• PSYC 518 Lifestyle and Career Counseling
    • Career counseling theories and skills across the lifespan will be explored. Recent developments in lifestyle, theorists and theoretical constructs, as well as practical delivery systems in school and community mental health agencies will be examined.
  • PSYC 550 Behavior Modification
    • Explores the principles and specific procedures of behavior modification. Including but not limited to collection of behavioral baseline data, setting objectives, analysis of procedures, evaluating behavioral programs, record keeping and impact on the behavior of individuals.
  • PSYC 569 Medical and Psychosocial Aspects of Rehabilitation Counseling
    • An overview of medical information essential to understanding the functional limitations and rehabilitation implications of individuals with disabilities and chronic illnesses. Additionally, this course provides an understanding of the psychological, social, cultural, and environmental implications associated with the adjustment and adaptation to disabling conditions.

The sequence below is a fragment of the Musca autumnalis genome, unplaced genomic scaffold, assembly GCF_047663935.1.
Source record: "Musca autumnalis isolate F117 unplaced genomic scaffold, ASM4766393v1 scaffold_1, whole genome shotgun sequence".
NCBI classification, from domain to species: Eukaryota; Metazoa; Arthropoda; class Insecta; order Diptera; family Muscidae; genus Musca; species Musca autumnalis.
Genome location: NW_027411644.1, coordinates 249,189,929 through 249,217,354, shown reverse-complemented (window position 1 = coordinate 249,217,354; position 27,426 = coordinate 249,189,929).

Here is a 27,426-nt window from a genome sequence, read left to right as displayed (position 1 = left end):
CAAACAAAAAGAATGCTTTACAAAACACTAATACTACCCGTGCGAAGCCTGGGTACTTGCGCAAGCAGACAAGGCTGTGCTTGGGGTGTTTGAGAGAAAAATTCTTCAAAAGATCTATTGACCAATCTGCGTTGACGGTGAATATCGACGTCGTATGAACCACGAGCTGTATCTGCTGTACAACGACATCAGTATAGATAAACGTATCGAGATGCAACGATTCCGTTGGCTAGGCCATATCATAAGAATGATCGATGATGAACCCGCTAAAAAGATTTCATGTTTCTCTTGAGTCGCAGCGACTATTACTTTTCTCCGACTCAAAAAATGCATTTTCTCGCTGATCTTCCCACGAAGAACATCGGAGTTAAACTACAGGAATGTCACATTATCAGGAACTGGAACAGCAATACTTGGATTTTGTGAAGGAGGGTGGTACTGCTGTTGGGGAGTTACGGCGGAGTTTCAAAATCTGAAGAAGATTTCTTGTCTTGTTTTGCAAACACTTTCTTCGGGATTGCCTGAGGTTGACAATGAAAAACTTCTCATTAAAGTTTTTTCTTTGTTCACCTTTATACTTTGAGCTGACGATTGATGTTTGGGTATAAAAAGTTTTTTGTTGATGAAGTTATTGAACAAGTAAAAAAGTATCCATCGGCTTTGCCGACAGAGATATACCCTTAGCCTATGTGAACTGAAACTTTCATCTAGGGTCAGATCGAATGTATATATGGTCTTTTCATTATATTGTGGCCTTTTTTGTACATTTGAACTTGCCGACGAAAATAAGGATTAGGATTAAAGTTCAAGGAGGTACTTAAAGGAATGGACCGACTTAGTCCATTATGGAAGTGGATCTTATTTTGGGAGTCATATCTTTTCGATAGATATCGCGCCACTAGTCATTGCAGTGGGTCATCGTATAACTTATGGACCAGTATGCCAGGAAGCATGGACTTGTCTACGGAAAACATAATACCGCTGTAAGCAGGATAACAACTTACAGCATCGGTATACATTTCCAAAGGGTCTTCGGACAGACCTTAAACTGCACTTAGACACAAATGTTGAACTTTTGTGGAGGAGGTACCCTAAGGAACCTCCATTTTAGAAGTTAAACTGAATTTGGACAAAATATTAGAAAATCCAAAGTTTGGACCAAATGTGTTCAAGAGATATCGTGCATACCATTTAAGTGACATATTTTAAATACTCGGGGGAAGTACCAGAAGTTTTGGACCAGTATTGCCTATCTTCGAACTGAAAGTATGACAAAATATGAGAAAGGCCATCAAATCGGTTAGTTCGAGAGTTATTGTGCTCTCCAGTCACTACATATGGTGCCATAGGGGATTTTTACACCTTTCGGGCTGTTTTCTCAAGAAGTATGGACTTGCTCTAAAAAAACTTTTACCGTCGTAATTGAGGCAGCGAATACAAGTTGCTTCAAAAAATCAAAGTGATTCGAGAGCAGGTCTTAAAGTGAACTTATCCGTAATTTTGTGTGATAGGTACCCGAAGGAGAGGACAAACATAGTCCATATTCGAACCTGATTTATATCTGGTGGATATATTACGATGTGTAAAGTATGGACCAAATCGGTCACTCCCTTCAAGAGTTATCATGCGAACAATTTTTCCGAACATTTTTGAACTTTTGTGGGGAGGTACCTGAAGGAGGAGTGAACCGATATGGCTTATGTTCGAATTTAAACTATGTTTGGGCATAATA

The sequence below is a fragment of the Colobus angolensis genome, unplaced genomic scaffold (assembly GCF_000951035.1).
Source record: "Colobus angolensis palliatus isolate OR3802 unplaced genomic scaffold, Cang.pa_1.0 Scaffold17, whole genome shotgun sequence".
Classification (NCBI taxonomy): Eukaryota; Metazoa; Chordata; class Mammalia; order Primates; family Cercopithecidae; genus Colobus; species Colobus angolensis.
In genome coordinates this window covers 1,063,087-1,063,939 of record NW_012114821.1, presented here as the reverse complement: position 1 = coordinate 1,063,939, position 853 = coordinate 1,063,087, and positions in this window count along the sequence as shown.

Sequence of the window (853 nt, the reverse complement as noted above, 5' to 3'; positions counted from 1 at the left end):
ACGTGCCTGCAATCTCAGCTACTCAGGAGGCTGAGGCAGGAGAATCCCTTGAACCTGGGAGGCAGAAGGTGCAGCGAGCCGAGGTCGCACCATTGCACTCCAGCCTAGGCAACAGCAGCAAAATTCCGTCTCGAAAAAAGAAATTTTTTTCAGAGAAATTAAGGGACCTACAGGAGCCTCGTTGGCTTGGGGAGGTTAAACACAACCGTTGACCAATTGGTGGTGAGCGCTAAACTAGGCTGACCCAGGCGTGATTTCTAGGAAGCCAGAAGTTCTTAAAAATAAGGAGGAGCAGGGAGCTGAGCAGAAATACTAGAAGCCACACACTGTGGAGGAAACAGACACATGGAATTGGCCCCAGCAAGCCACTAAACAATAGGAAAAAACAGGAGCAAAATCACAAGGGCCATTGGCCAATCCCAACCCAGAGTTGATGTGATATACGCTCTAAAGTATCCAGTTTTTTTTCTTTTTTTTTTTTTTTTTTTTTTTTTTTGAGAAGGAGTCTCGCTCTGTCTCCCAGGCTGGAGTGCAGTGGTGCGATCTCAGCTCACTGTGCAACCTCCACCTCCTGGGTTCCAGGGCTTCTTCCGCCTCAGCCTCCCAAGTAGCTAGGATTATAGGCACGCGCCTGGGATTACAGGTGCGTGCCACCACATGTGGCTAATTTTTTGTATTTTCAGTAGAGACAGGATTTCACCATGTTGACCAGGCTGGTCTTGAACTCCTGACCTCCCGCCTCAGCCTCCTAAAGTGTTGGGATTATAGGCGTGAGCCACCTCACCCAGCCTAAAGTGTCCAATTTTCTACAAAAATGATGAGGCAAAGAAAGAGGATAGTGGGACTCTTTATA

Clinical Psychology Concentration

  • PSYC 528 Testing and Appraisal of Individuals
    • Introduction to the major concepts of psychological testing: reliability and validity; standardized tests; ethnic, cultural, sexual and age related factors; ethical standards for development and usage; test construction; interpretation.
  • PSYC 566 Play Therapy
    • Designed to provide an understanding of the theoretical/pragmatic aspects of children’s play. Play will be discussed both as a developmental “phase stage” and as a therapeutic process. Course focus will be upon the psychological world of the child, including the relationship between the child’s internal world and external manifestations through play.
  • PSYC 567 Human Neuropsychology